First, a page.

A Radical Grandfather
I’M now 92, and I suppose my earliest recollections of Grandfather Preston would have been when I was six or seven and his family celebrated his birthday.
At 64 or 65 Grandfather was an old man to our generation, but he still worked at his trade as a boot-maker. I remember playing with the lasts, each with the name of the person for whom the boots were made by Grandfather at his home in Earlsfield. All the work was done by hand, and at times he’d would hit his fingers. I remember him swearing as he continued to hit his fingers! He’d been known to pull out an aching tooth with his pincers!
When the First World War came our father joined the Army and life became hard for Mother.
When our boots needed repairing we were dispatched to Earlsfield from Raynes Park to see Grandfather. While he mended them my brother Jim and I were left to our own devices. At the bottom of the garden ran the River Wandle, only a low wall separating the garden from the river. We’d spend many hours in the water – it was shallow then – but when Father was young it was deep and fast, and he told us that when he was young he and his brothers would swim naked but wearing top hats (plentiful in those days).
Of Grandfather’s past we knew very little, but as we grew up we knew all his children. In our teens brother Jim, Cousin George and I would visit Grandfather one evening a week, and it was then that we began to know him.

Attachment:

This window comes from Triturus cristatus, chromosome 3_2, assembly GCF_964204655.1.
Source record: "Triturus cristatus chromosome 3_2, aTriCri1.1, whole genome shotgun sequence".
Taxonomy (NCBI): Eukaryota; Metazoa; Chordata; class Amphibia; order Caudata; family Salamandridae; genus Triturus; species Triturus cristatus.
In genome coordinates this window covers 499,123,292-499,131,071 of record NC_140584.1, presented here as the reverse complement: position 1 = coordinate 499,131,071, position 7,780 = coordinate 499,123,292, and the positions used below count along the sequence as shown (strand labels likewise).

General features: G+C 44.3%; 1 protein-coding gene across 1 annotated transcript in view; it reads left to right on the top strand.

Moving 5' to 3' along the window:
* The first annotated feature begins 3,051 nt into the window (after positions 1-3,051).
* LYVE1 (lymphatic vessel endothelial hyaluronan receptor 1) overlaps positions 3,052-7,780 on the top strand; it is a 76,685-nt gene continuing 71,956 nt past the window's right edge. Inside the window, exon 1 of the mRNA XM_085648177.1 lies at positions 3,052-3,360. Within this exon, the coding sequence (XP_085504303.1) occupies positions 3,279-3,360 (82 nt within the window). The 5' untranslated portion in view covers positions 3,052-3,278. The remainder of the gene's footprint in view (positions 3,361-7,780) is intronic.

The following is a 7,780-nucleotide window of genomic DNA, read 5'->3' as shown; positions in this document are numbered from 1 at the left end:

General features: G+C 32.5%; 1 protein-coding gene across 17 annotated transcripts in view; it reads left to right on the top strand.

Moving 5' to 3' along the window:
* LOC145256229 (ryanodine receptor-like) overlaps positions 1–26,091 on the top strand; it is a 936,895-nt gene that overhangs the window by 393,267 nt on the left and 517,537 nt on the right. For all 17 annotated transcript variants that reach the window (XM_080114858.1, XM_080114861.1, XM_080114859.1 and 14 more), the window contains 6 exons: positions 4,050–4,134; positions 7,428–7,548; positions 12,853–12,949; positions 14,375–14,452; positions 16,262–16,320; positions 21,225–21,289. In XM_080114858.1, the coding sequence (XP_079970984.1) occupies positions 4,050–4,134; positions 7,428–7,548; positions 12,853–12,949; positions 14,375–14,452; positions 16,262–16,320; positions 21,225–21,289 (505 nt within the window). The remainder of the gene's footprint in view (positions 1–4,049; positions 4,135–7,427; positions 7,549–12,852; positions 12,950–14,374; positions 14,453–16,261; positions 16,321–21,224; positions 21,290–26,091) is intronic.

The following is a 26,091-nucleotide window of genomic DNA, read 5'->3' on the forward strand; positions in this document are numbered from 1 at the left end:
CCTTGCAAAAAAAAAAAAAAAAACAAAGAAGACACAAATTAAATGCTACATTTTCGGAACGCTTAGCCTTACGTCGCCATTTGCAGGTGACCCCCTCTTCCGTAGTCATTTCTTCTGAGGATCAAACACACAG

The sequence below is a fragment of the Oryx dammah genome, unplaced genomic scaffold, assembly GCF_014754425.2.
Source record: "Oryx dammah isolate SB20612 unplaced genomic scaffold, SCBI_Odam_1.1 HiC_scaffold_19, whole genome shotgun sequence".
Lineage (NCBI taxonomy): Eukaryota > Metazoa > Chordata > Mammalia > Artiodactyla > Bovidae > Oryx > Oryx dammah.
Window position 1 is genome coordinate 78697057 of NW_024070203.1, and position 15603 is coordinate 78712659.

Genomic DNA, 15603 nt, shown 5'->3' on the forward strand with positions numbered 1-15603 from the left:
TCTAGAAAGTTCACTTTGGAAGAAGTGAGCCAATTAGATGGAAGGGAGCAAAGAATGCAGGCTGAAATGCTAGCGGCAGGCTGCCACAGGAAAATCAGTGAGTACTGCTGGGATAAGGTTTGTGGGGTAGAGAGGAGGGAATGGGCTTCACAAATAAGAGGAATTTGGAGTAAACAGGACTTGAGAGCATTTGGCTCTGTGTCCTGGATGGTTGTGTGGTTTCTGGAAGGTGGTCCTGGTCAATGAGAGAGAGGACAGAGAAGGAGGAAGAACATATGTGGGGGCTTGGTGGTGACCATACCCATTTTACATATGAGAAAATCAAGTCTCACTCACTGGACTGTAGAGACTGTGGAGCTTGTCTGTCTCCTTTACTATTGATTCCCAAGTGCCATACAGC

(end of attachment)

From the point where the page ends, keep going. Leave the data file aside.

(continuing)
He’d talk to us for hours about his early life, and one thing always stood out – he was an out-and-out radical and an atheist.
When he was young Navy press gangs would arrive in Christchurch, but of course Grandfather, who was one of nine children, always eluded them.
He’d describe the suffering caused by the infamous Corn Laws, making it difficult for the poor to buy flour, bread and so on. Wages were very low, a few pence being the norm, and this must have been the start of Grandfather’s rebellious life.
He never mentioned the mother of his own ten children, the first and last of which died at birth. By the time the second child was born it was law for all babies to be vaccinated against smallpox. He refused to have his son vaccinated and was restrained while the vaccination was carried out, but as soon as the authorities had gone he sucked out the vaccine and spat it away!
When his next child was born the regulations had been altered so that he had to give his consent. He refused, and the local policeman told him he would be arrested next day. During the night Grandfather disappeared and somehow made his way to America. How long he was there I don’t know: his family lived with other family members on his side.
Eventually he returned and settled in Battersea, then moved to Ealrsfield, where the rest of his children were bom.
Still a radical, he became a Labour man, and in his 85th year he was on the platform in the Wandsworth Town Hall from where he made a long speech on behalf of Bevin, who won the seat from the sitting Tory member. This was the year of the first Labour government, and Grandfather was delighted.
On his 100th birthday he received congratulations on the BBC read by Wilfred Pickles.
In 1942 his house received a direct hit by a bomb: not a fragment of house or contents survived. He was taken to Somerset by daughter Ada, and never knew what had happened to his house. He died in 1943 at the age of 103.
He’d have been happy to know that one of his grandsons is a strong Labour supporter!